The bomb-shelter. Who had not heard of the legendary bomb-shelter in the O’Day house? Thirty-nine steps down, down down below the cellar.
‘Do you want to see? My family had it built at the beginning of the war. Excavated underneath the cellar. It’s like a really deep grave.’ He laughed. ‘Or an Egyptian tomb. Do you – want to see?’ His voice was careless, but with more than a hint of expectation and sexual excitement. Sissy lifted her face towards him, opened her eyes wide, slightly pursed her lips while smiling shyly, and nodded. Edmund kissed Sissy ever so lightly on the cheek. He was an artist in these matters.
There was a steel bar on the outside of the door, placed there because the door had a habit of swinging open at inopportune times and hitting anyone who happened to be there for one reason or another. In truth, few people ever ventured into this remote part of the wine cellar. Edmund lifted the heavy bar and swung back the door, flicked on a light, and stood aside to let Sissy go in first. There were cobwebs, and dusty concrete steps leading down to the underground shelter. Then he followed, closing the door behind them. They were beautifully sealed off from the outside world of reality. Never mind the dangers inside the cellar. It was completely freezing down there, and Edmund plugged in an old electric radiator that had a centre like a beehive. It was in fact quite effective.
This was Edmund’s special place, furnished with broken chairs and a sofa, glasses and ashtrays, everything faintly grimy and covered in a veil of dust. Three gas masks, like the heads of three terrible insects, hung from a hook high up on the wall. Sissy had heard of the cellar before, but nobody had ever described it to her. The walls were covered with maps of the world, resembling in their pastel colours, maps from the Bible. Empty shelves on one wall, a few comic books lying in a heap on the floor. An old stained sink with a tap. The air was stale, there being one tiny clogged-up ventilator high up near the ceiling.
‘A drink?’ he poured them generous glasses of brandy. Sissy was unused to drinking, and so Edmund watered it down for her. She gagged a little, then got used to it. They sat on a sofa and Edmund lit them each a cigarette. Sissy was quite accustomed to smoking, as it happened. They removed their shoes, and Sissy tucked her feet, still in her socks, up under the pleats of her tennis frock.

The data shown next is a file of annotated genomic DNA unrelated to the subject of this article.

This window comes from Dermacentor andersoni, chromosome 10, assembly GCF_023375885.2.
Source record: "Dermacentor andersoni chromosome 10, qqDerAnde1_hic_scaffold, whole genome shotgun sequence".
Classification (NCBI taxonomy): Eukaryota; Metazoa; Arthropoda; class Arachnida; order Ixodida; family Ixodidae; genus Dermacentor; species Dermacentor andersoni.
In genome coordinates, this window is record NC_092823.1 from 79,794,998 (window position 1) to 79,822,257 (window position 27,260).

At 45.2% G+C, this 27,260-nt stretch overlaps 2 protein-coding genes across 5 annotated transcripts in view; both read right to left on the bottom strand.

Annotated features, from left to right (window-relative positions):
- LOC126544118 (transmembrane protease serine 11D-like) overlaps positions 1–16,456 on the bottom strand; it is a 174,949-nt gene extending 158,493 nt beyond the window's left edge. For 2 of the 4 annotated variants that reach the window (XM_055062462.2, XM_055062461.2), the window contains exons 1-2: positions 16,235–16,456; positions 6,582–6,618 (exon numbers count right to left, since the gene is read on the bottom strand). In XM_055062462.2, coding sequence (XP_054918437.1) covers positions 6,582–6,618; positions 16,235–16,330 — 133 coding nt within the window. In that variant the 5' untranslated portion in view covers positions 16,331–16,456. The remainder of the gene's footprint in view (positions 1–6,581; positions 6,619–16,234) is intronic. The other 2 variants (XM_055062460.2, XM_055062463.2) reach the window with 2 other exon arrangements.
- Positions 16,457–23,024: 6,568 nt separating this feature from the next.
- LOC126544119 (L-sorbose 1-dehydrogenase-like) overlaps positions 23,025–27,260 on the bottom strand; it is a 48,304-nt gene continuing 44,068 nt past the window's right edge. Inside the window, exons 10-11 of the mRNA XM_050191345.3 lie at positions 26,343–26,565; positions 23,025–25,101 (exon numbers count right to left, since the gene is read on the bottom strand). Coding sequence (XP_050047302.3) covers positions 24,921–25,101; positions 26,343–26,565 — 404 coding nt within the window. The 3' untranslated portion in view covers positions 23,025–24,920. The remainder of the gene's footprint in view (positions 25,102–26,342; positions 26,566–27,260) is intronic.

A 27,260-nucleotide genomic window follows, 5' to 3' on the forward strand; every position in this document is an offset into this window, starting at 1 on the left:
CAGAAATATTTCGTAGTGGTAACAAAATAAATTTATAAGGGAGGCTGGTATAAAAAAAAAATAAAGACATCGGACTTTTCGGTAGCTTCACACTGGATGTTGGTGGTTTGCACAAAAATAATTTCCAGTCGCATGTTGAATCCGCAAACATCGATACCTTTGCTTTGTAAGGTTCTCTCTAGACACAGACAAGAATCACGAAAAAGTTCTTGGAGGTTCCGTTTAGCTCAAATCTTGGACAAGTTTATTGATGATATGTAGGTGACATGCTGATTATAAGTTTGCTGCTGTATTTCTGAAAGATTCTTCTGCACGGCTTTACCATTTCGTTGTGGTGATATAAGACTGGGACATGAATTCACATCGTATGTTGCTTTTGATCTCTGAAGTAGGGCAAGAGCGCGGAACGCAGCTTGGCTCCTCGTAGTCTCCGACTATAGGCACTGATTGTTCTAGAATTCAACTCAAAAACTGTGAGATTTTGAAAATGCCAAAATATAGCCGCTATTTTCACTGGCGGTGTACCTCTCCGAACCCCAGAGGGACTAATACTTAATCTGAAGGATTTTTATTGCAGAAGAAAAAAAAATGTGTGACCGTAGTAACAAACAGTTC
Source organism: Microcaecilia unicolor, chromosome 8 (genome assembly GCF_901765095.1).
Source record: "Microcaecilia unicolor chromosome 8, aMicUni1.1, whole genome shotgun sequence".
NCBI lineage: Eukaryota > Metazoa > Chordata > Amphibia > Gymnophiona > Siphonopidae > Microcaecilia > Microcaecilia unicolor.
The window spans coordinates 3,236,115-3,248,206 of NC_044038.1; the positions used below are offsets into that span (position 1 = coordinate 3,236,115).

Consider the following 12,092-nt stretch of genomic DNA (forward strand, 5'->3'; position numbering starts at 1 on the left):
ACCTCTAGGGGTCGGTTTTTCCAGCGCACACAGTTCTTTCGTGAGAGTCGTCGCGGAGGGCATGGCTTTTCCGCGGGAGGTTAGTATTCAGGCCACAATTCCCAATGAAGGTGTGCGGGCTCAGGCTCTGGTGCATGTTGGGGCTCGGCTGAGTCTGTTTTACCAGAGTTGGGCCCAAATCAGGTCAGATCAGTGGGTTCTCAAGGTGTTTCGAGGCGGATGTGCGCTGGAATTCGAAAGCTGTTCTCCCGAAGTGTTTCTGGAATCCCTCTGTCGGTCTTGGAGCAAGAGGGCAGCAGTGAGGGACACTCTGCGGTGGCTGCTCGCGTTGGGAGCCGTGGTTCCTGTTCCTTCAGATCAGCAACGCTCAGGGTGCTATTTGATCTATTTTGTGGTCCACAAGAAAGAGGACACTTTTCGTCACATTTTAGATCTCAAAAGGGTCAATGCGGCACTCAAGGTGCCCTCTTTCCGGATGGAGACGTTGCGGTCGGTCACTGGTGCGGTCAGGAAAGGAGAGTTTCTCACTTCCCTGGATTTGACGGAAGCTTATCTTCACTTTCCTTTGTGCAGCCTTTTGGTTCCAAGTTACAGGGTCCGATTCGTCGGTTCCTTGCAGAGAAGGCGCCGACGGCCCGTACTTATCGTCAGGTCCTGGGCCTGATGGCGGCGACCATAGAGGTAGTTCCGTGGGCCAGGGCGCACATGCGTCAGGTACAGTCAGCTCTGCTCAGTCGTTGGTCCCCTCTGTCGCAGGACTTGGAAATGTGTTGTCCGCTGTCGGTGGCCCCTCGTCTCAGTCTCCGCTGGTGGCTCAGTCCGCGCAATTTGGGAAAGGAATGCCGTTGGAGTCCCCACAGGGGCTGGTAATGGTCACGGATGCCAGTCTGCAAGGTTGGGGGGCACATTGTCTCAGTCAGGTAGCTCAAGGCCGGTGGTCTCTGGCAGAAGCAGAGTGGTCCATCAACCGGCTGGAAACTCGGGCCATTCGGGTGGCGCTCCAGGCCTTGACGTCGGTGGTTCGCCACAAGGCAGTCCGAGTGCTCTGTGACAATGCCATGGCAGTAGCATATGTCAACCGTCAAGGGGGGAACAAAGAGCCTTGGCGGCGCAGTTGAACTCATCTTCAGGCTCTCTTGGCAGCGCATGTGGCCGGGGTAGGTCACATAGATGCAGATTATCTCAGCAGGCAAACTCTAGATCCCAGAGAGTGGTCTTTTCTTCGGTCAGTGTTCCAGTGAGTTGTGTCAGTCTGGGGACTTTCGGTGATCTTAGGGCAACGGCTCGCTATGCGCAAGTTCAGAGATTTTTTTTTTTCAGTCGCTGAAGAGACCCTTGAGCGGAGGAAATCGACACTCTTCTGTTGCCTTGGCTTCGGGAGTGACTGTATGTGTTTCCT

Before long, naturally, they were lying on the sofa in an embrace. The perfect buttons in their perfect buttonholes placed by the deft needle of Daphne Feeney give way to the deft fingers of Edmund O’Day. And Sissy, her head beginning to spin with the brandy, became a lovely young creature in white socks, chaste white knickers, thick white bra, gold cross on slender chain around her throat. She still dimly remembered she was supposed to be a temple of the Holy Ghost, but her will was in fact, at this stage, growing very weak indeed. The bra and knickers were gone. She had never really been a particularly devout or religious girl, and right now her body was feeling simply glorious. She wanted more and more of the feeling Edmund aroused in her. More and more. She hardly even knew that Edmund was naked, then in a flash Edmund’s fingers were inside her, and the feeling was one of almost unbearable pleasure. He was above her. He took her hand and placed it on himself and she began to stroke him, quite softly, and he obviously liked that a lot. She was by now drifting in a little ecstasy of astonishment. He grinned and then he said quietly in her ear, ‘Turn over,’ and he gently rolled her onto her front. Her backside, remember, was one of her greatest attractions. ‘Kneel up,’ he whispered and then he pushed himself into her from behind, and in a few miraculous seconds of wonderfully sharp pain and a blissful flood of unknown warmth it was all over – with Sissy flat on her face on the sofa and Edmund lolling back, stretching out full length, obedient to cliché, lighting two cigarettes. If he, in those few minutes, hurt her, the pain was the pain of high pleasure. He took a long draw and exhaled, throwing back his head as he did so. Then he turned Sissy’s face towards him, kissed her lightly on both cheeks, and put the second cigarette between her lips.
‘There,’ he said. Then, ‘Oh-oh, there’s a bit of the old blood.’ He handed her a grubby towel. Cecilia stared in a kind of dumb horror at the sight of her own blood on the towel. She stared and stared. She was in fact beginning to feel ill.
‘It’s OK, it’s normal you know,’ Edmund said. Is it? Is this normal? Nothing was normal. Everything was shifting and spinning slowly. Sissy knew very little about the facts of life.
‘Here, have some water,’ and he handed her a glass of water that was still tainted with the brandy.
There she was, a convent girl naked except for her socks and her gold cross, bleeding a little, sitting on an old leather sofa deep underground in a bomb-shelter, gulping down water from a dirty glass. Where to from here, Cecelia?
MARILYN MONROE IN BENDIGO 2016
Victoria (1819 – 1901)
Mary (1842 – 1909)
Marilyn (1926 – 1962)
That would be Queen Victoria, Saint Mary McKillop, and Marilyn Monroe.
In 1903, a statue was erected in memory of Queen Victoria in the Australian city of Bendigo. This statue stands close to the main highway that runs through the city. In a line with this statue, and two minutes away by car, on the hillside in front of the eastern wall of the gothic cathedral of the Sacred Heart, stands a statue erected in memory of Australia’s first canonised saint, Mary McKillop. Mary was unveiled in 2014. These two statues are there for the long haul – they are part of the face and personality of the city. Between them, and in line with them, closer to Victoria than to Mary, stands a temporary statue representing Marilyn Monroe. She was erected in 2016. Majesty, Sanctity, Glamour.